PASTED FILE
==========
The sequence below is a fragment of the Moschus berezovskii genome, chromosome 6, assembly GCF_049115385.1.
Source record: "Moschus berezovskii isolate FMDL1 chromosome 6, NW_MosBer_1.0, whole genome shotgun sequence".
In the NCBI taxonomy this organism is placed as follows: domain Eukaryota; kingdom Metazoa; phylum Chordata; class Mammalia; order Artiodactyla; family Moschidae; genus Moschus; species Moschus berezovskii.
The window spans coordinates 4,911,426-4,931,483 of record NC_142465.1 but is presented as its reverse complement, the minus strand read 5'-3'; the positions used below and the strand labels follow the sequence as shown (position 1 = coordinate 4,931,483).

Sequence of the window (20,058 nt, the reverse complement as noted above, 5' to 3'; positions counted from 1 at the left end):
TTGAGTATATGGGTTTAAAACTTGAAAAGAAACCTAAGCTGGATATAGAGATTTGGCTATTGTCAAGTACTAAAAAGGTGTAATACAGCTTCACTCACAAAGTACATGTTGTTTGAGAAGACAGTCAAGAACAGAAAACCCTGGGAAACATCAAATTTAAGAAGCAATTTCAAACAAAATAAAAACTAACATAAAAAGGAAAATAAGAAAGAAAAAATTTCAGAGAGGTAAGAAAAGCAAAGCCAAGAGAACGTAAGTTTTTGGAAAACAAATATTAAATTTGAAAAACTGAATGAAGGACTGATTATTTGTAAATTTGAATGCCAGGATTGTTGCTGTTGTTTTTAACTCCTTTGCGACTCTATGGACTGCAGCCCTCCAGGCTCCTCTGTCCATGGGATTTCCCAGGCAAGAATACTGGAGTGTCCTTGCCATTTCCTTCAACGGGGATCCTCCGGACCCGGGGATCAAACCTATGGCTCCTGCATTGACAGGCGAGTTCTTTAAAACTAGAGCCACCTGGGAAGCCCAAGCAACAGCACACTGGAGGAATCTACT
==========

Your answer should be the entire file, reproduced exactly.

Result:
The sequence below is a fragment of the Moschus berezovskii genome, chromosome 6, assembly GCF_049115385.1.
Source record: "Moschus berezovskii isolate FMDL1 chromosome 6, NW_MosBer_1.0, whole genome shotgun sequence".
In the NCBI taxonomy this organism is placed as follows: domain Eukaryota; kingdom Metazoa; phylum Chordata; class Mammalia; order Artiodactyla; family Moschidae; genus Moschus; species Moschus berezovskii.
The window spans coordinates 4,911,426-4,931,483 of record NC_142465.1 but is presented as its reverse complement, the minus strand read 5'-3'; the positions used below and the strand labels follow the sequence as shown (position 1 = coordinate 4,931,483).

Sequence of the window (20,058 nt, the reverse complement as noted above, 5' to 3'; positions counted from 1 at the left end):
TTGAGTATATGGGTTTAAAACTTGAAAAGAAACCTAAGCTGGATATAGAGATTTGGCTATTGTCAAGTACTAAAAAGGTGTAATACAGCTTCACTCACAAAGTACATGTTGTTTGAGAAGACAGTCAAGAACAGAAAACCCTGGGAAACATCAAATTTAAGAAGCAATTTCAAACAAAATAAAAACTAACATAAAAAGGAAAATAAGAAAGAAAAAATTTCAGAGAGGTAAGAAAAGCAAAGCCAAGAGAACGTAAGTTTTTGGAAAACAAATATTAAATTTGAAAAACTGAATGAAGGACTGATTATTTGTAAATTTGAATGCCAGGATTGTTGCTGTTGTTTTTAACTCCTTTGCGACTCTATGGACTGCAGCCCTCCAGGCTCCTCTGTCCATGGGATTTCCCAGGCAAGAATACTGGAGTGTCCTTGCCATTTCCTTCAACGGGGATCCTCCGGACCCGGGGATCAAACCTATGGCTCCTGCATTGACAGGCGAGTTCTTTAAAACTAGAGCCACCTGGGAAGCCCAAGCAACAGCACACTGGAGGAATCTACT